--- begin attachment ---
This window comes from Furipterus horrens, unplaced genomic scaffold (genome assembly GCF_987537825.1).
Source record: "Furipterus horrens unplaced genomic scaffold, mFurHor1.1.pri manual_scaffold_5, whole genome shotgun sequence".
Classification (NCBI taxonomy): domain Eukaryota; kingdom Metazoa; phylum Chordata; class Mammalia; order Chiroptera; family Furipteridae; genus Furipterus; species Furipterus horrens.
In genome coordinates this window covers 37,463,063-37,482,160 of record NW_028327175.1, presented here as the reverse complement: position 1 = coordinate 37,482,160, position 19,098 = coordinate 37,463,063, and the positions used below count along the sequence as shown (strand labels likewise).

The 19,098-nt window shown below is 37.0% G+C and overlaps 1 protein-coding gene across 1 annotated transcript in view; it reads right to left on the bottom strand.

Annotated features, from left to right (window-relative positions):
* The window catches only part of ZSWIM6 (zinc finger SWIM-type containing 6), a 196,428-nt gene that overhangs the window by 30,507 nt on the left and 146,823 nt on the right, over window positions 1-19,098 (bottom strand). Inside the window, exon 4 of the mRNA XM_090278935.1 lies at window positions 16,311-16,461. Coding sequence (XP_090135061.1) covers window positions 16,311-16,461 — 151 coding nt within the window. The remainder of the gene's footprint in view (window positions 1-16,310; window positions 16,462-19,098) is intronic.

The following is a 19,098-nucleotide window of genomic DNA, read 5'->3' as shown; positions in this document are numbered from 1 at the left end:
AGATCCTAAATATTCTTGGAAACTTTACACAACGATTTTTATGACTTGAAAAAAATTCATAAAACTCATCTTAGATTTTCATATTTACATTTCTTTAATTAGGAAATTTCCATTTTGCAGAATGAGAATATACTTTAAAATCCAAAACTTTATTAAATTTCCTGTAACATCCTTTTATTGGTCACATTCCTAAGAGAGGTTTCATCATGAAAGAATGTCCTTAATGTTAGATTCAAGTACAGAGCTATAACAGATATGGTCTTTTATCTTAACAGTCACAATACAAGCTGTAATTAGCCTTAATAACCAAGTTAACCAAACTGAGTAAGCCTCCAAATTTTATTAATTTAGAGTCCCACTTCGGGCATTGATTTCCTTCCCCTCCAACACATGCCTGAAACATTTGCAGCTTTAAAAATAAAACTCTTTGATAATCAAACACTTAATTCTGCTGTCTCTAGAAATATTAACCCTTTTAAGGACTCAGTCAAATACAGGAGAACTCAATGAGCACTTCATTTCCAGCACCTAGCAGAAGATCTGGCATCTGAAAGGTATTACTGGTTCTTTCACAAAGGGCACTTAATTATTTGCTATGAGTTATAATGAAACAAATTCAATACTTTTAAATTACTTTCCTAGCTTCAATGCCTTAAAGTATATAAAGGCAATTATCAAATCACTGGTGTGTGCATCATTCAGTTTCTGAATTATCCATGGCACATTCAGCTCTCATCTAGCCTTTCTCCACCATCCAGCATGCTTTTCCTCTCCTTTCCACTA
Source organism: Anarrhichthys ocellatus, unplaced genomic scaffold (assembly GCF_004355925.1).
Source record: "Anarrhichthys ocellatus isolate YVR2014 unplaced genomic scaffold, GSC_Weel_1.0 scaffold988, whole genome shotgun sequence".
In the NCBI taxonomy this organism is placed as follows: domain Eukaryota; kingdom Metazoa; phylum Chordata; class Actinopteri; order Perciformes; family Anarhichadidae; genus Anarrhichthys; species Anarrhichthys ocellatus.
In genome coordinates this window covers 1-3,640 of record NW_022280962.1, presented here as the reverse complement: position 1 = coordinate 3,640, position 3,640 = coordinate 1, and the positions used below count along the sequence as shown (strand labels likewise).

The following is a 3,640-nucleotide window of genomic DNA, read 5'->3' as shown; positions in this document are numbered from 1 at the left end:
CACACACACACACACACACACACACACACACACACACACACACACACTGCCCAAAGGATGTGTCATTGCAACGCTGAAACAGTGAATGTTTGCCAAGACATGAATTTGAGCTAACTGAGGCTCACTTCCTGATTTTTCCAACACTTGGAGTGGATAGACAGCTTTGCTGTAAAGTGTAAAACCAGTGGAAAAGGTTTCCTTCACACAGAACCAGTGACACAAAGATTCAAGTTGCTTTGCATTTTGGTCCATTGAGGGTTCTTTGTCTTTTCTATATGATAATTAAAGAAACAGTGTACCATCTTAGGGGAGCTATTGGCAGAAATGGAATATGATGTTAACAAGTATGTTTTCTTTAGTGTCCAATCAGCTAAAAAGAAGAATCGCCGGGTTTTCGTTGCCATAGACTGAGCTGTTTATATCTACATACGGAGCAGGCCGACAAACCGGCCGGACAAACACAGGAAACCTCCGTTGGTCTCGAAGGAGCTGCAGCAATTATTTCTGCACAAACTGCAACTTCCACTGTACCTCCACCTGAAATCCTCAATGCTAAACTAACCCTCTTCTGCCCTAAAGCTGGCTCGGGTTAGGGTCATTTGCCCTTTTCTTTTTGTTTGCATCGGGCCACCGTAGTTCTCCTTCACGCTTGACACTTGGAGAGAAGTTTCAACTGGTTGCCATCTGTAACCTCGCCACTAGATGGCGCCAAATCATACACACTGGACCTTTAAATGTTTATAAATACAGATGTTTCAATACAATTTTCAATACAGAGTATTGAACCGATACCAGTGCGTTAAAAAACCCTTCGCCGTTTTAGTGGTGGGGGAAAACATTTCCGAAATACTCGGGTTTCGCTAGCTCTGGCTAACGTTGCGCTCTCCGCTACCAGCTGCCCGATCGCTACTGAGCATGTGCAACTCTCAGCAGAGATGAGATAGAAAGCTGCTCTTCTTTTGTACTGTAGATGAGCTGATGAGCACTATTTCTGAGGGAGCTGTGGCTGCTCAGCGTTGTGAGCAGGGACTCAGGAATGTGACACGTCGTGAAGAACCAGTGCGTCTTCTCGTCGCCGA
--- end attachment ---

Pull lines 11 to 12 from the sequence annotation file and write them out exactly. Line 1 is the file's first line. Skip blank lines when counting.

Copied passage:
Source record: "Anarrhichthys ocellatus isolate YVR2014 unplaced genomic scaffold, GSC_Weel_1.0 scaffold988, whole genome shotgun sequence".
In the NCBI taxonomy this organism is placed as follows: domain Eukaryota; kingdom Metazoa; phylum Chordata; class Actinopteri; order Perciformes; family Anarhichadidae; genus Anarrhichthys; species Anarrhichthys ocellatus.